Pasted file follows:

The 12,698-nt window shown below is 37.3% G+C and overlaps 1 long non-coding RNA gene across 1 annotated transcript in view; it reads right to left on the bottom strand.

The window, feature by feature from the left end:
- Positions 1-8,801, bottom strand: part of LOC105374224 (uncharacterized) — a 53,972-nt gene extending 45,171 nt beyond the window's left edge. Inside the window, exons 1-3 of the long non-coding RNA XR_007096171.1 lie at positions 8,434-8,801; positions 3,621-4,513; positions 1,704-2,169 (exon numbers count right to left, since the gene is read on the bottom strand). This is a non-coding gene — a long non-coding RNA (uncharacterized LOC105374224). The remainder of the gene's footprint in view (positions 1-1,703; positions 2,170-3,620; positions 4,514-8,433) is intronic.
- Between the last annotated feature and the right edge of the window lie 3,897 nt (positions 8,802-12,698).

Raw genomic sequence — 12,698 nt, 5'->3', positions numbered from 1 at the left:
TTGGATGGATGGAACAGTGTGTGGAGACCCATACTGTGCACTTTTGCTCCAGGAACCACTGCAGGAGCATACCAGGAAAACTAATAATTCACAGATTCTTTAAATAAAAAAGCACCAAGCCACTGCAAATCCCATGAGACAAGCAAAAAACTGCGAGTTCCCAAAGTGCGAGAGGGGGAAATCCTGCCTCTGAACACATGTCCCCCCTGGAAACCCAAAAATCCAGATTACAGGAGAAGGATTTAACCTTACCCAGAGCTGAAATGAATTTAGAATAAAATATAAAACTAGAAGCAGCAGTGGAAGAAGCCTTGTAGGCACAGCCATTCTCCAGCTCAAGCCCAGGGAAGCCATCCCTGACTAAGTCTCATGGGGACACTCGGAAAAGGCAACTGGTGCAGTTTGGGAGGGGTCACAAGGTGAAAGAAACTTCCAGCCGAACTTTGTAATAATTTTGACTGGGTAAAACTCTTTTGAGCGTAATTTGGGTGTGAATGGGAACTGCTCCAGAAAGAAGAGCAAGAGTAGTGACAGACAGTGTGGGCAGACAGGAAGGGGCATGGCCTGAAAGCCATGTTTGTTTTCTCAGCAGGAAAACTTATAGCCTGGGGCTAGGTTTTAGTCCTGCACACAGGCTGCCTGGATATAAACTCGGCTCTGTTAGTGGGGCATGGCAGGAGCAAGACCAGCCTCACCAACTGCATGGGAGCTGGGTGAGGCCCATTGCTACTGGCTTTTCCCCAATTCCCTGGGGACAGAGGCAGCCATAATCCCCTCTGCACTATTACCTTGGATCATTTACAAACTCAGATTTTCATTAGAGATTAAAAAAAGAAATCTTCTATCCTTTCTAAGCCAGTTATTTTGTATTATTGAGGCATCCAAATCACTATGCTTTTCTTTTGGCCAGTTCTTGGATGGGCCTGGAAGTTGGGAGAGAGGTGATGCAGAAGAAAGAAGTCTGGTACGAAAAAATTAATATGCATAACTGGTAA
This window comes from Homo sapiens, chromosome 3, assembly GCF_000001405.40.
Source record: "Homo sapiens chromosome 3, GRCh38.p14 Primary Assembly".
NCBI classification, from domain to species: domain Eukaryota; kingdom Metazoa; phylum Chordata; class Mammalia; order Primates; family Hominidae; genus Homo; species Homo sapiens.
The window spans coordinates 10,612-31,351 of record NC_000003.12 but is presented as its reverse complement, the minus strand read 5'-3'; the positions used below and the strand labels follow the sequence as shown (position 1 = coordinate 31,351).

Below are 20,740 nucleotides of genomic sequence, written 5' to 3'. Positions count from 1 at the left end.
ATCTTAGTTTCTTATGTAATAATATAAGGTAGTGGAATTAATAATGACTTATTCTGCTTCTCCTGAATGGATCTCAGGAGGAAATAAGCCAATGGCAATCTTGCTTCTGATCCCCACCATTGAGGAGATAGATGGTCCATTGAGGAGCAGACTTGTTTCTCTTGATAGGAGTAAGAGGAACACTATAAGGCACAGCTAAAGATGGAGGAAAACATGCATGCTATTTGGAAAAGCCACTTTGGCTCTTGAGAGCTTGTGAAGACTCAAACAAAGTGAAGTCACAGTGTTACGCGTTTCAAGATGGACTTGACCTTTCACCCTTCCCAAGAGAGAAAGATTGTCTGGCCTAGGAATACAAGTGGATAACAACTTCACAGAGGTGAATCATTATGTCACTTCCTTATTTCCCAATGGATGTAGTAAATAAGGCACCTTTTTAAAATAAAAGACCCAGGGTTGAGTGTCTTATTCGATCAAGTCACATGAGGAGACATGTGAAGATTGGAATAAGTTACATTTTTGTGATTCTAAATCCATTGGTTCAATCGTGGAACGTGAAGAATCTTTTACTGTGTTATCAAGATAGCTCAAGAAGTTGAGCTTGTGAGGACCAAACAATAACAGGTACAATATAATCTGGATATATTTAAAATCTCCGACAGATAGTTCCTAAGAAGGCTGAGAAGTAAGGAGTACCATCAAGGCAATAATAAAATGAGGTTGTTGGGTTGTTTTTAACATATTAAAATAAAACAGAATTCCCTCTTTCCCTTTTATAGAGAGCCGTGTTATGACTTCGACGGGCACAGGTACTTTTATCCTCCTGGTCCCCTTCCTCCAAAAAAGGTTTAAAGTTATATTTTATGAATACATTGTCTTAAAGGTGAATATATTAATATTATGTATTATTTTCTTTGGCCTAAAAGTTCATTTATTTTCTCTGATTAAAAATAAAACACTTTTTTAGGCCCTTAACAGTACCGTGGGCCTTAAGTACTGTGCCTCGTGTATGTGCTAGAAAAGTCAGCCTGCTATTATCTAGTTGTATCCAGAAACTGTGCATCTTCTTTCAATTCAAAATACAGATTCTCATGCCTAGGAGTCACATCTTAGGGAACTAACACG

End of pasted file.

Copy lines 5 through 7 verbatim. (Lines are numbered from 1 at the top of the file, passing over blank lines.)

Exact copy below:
Raw genomic sequence — 12,698 nt, 5'->3', positions numbered from 1 at the left:
TTGGATGGATGGAACAGTGTGTGGAGACCCATACTGTGCACTTTTGCTCCAGGAACCACTGCAGGAGCATACCAGGAAAACTAATAATTCACAGATTCTTTAAATAAAAAAGCACCAAGCCACTGCAAATCCCATGAGACAAGCAAAAAACTGCGAGTTCCCAAAGTGCGAGAGGGGGAAATCCTGCCTCTGAACACATGTCCCCCCTGGAAACCCAAAAATCCAGATTACAGGAGAAGGATTTAACCTTACCCAGAGCTGAAATGAATTTAGAATAAAATATAAAACTAGAAGCAGCAGTGGAAGAAGCCTTGTAGGCACAGCCATTCTCCAGCTCAAGCCCAGGGAAGCCATCCCTGACTAAGTCTCATGGGGACACTCGGAAAAGGCAACTGGTGCAGTTTGGGAGGGGTCACAAGGTGAAAGAAACTTCCAGCCGAACTTTGTAATAATTTTGACTGGGTAAAACTCTTTTGAGCGTAATTTGGGTGTGAATGGGAACTGCTCCAGAAAGAAGAGCAAGAGTAGTGACAGACAGTGTGGGCAGACAGGAAGGGGCATGGCCTGAAAGCCATGTTTGTTTTCTCAGCAGGAAAACTTATAGCCTGGGGCTAGGTTTTAGTCCTGCACACAGGCTGCCTGGATATAAACTCGGCTCTGTTAGTGGGGCATGGCAGGAGCAAGACCAGCCTCACCAACTGCATGGGAGCTGGGTGAGGCCCATTGCTACTGGCTTTTCCCCAATTCCCTGGGGACAGAGGCAGCCATAATCCCCTCTGCACTATTACCTTGGATCATTTACAAACTCAGATTTTCATTAGAGATTAAAAAAAGAAATCTTCTATCCTTTCTAAGCCAGTTATTTTGTATTATTGAGGCATCCAAATCACTATGCTTTTCTTTTGGCCAGTTCTTGGATGGGCCTGGAAGTTGGGAGAGAGGTGATGCAGAAGAAAGAAGTCTGGTACGAAAAAATTAATATGCATAACTGGTAA
This window comes from Homo sapiens, chromosome 3, assembly GCF_000001405.40.